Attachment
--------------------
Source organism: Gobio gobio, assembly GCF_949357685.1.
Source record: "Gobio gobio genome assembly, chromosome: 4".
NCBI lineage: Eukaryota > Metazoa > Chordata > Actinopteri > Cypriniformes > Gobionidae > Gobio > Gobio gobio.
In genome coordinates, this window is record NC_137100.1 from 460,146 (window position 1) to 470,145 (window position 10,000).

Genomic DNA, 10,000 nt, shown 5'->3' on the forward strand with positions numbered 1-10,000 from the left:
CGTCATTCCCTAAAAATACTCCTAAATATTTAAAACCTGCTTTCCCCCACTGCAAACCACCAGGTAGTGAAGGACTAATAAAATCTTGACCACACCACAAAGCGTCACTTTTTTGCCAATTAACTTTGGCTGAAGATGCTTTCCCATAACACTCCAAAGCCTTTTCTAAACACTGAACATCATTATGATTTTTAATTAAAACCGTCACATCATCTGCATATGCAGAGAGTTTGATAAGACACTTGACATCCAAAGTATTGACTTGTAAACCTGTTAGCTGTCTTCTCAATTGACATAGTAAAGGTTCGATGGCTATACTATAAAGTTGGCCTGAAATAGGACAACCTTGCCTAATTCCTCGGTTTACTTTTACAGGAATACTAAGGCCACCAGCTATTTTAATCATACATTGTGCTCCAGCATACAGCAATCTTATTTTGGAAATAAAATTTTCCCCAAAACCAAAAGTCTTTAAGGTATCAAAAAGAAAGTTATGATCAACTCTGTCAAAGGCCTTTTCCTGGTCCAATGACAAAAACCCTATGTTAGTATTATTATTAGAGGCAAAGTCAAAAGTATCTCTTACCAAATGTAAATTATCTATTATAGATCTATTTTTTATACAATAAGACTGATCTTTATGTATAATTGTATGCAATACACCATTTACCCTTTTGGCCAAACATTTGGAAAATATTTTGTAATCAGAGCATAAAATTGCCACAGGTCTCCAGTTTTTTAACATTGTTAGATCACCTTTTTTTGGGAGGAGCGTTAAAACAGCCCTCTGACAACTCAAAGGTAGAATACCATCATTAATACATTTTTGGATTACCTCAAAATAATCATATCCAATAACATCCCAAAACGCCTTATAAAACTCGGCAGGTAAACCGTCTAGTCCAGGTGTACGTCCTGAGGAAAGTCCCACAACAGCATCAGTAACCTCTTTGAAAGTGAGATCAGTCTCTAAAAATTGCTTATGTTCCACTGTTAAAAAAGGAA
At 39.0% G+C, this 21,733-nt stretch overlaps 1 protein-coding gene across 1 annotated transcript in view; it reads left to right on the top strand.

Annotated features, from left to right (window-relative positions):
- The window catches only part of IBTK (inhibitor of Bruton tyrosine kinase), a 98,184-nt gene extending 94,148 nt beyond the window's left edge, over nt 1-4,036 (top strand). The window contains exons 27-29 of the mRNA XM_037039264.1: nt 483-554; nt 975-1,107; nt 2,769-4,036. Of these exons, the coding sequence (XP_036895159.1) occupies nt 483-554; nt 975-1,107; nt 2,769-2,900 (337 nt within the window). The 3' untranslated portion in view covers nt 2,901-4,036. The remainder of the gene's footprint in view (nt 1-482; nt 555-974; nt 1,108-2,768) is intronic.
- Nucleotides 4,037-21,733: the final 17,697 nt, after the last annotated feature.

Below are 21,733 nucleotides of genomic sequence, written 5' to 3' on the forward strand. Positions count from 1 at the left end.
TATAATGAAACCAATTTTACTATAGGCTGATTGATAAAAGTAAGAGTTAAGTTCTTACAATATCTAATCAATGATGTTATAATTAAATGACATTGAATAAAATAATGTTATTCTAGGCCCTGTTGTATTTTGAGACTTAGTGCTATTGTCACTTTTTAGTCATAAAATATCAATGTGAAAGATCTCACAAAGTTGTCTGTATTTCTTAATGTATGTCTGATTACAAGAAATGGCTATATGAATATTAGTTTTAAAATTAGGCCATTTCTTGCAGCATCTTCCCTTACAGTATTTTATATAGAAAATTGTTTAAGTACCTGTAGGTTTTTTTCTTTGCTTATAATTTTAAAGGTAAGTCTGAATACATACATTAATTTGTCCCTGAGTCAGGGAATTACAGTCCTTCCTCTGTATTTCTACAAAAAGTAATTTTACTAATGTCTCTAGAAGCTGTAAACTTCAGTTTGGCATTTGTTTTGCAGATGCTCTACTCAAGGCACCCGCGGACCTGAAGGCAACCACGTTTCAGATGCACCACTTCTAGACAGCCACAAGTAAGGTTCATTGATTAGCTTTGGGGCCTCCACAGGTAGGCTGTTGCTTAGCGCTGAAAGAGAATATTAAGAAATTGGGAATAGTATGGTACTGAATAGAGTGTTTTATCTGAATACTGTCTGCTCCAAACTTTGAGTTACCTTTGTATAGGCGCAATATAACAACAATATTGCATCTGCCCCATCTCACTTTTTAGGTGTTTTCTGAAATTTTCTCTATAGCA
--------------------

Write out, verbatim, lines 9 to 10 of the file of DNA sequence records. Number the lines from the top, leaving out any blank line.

- The window catches only part of IBTK (inhibitor of Bruton tyrosine kinase), a 98,184-nt gene extending 94,148 nt beyond the window's left edge, over nt 1-4,036 (top strand). The window contains exons 27-29 of the mRNA XM_037039264.1: nt 483-554; nt 975-1,107; nt 2,769-4,036. Of these exons, the coding sequence (XP_036895159.1) occupies nt 483-554; nt 975-1,107; nt 2,769-2,900 (337 nt within the window). The 3' untranslated portion in view covers nt 2,901-4,036. The remainder of the gene's footprint in view (nt 1-482; nt 555-974; nt 1,108-2,768) is intronic.
- Nucleotides 4,037-21,733: the final 17,697 nt, after the last annotated feature.